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Microbial Keratitis (Corneal Abscess)

Microbial Keratitis (Corneal Abscess)

Microbial keratitis is a sight-threatening ocular emergency. It is an infection of the cornea, most commonly caused by bacteria, although the causative organism can also be fungus or amoeba.

The commonest organisms are Staphylococci and Pseudomonas species, the latter being very common in contact lens wearers.

The symptoms of microbial keratitis include:

  1. Significant eye pain
  2. Photophobia
  3. A red eye
  4. Reduced vision
  5. Acute and rapid progression of symptoms
Microbial keratitis requires urgent referral to an ophthalmologist. Delay in presentation (of as little as a few hours) can result in corneal perforation requiring surgical management. Advanced cases can also result in severe corneal scarring with loss of vision, and need for corneal transplantation.

The treating ophthalmologist will perform corneal sampling in rooms, for microscopy and culture. They will then commence intensive broad spectrum topical antibiotic therapy. Severe cases require admission to hospital, so antibiotic eye drops can be instilled every hour around the clock, and the patient monitored daily.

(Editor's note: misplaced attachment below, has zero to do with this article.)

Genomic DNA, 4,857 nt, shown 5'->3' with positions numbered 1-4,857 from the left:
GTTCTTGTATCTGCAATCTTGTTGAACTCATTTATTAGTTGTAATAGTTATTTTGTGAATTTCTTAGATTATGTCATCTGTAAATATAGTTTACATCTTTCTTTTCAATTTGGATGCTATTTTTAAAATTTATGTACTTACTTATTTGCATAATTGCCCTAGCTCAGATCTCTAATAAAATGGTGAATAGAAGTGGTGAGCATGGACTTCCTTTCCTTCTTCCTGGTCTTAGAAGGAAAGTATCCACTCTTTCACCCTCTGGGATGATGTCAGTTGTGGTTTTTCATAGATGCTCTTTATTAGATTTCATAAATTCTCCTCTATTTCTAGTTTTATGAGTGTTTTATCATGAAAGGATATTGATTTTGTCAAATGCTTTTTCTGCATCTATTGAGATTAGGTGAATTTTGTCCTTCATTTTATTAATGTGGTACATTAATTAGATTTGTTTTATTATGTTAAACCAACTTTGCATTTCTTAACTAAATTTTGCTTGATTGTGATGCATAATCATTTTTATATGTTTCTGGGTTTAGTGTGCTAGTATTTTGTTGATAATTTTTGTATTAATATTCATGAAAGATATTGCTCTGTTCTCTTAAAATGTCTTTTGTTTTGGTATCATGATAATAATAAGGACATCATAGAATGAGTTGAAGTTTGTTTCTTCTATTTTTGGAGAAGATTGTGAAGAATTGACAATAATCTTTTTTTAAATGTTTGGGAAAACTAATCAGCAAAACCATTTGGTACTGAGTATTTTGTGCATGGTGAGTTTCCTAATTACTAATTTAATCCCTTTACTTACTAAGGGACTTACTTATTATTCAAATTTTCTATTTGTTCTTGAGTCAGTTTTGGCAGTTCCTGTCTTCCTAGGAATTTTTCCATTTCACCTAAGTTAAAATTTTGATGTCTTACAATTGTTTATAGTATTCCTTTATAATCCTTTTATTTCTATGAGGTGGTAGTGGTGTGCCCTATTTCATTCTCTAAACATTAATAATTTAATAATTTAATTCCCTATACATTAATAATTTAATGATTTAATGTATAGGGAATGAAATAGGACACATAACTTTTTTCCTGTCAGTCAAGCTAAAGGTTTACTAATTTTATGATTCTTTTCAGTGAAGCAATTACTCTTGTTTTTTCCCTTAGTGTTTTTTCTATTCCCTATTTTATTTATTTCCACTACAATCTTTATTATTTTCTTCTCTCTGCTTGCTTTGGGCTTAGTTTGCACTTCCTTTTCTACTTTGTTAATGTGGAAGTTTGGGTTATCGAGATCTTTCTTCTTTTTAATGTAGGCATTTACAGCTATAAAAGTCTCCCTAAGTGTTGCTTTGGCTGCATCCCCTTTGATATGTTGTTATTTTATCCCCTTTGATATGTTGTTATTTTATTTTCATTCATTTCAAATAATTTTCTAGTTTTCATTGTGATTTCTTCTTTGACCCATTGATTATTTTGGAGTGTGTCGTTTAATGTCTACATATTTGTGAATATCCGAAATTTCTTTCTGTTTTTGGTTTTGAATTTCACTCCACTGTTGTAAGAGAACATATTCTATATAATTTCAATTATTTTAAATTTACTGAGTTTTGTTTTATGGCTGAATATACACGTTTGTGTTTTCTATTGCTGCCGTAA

It is important to note that Chloramphenicol has no role in the management of microbial keratitis, as it is intrinsically bacteriostatic (rather than bactericidal), as well as being ineffective against Pseudomonas species, one of the commonest causative organisms.

Critically, the General Practitioner or Optometrist needs to have some tools for differentiating this important condition from more benign and common presentations of a red eye to general practice, and so the following should act as ‘red flag’ features, prompting urgent referral to an ophthalmologist:

  1. Recent contact lens wear**
  2. Recent ocular trauma
  3. Reduced vision
  4. Photophobia